The drone geospatial forensics business case is compelling. Chen explains that before drones and other advanced geospatial technology, law enforcement had to mark key areas of an accident with traffic cones. The distance between markers was measured manually to establish the boundaries of the scene so they could be recorded. “Then, personnel would manually take pictures at the site. In some cases, they would use laser scanners, but this process is relatively slow and takes a great deal of time. Now, with help of flyover drones that are equipped with cameras, law enforcement is able to record evidence and boundaries of sites with the drone, and the accident documentation process is much faster. You no longer have to shut down a lane of traffic for hours at a time.”

The use of drone-based geospatial methods also opens up a case for the continued use of photogrammetry, which originated in the 19th century and is still the most accurate way of taking photos and of making measurements from photographs to establish the 3D positions of surface points.

Geospatial Forensics in a Court of Law

“Laser scanning often times aids forensics investigations by providing a great deal of photogrammetric control at the scene in a very detailed manner,” says Christopher Curtis, president of CBC Geospatial, a geospatial forensic consultancy. “It is an established science that is widely recognized and accepted in the courts.”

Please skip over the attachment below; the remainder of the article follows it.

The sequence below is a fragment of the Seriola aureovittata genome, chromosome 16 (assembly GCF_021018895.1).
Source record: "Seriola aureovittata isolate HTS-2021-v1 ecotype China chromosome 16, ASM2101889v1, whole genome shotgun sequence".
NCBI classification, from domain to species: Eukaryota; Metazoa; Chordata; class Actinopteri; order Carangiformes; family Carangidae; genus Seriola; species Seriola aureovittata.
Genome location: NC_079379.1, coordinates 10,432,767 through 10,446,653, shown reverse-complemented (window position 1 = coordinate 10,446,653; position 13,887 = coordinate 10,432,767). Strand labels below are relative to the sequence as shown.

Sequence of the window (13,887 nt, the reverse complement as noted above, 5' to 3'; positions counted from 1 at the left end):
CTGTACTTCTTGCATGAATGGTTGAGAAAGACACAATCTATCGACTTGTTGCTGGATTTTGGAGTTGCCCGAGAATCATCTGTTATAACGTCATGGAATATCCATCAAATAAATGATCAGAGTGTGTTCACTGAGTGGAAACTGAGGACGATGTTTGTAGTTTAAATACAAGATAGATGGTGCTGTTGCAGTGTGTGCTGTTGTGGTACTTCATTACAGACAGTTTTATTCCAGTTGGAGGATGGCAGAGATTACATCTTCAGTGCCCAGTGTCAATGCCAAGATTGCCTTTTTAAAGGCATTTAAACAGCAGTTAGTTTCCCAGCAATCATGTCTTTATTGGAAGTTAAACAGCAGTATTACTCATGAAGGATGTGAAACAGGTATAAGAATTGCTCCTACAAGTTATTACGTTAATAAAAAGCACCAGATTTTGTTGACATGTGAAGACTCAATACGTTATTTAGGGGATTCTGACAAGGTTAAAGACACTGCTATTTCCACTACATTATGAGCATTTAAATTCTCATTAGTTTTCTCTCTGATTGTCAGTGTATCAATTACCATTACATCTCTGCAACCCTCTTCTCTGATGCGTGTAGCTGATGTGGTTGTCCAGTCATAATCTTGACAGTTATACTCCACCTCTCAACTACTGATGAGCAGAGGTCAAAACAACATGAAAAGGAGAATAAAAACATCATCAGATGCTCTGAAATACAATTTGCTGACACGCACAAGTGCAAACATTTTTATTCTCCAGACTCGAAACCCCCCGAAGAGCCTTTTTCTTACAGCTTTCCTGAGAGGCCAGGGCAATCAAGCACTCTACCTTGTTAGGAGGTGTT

Court acceptance of geospatial forensics evidence is paramount in both civil and criminal cases. Curtis has seen it used in cases ranging from wrongful death and personal injury to wildfires and fraud.

One such case in New York State several years ago had the plaintiff suing the city for negligent maintenance of a sidewalk area that contained a crack that caused the plaintiff to slip, fall and injure herself. The plaintiff’s attorney used photogrammetry, which enabled the attorney to show the precise width and grade of the crack.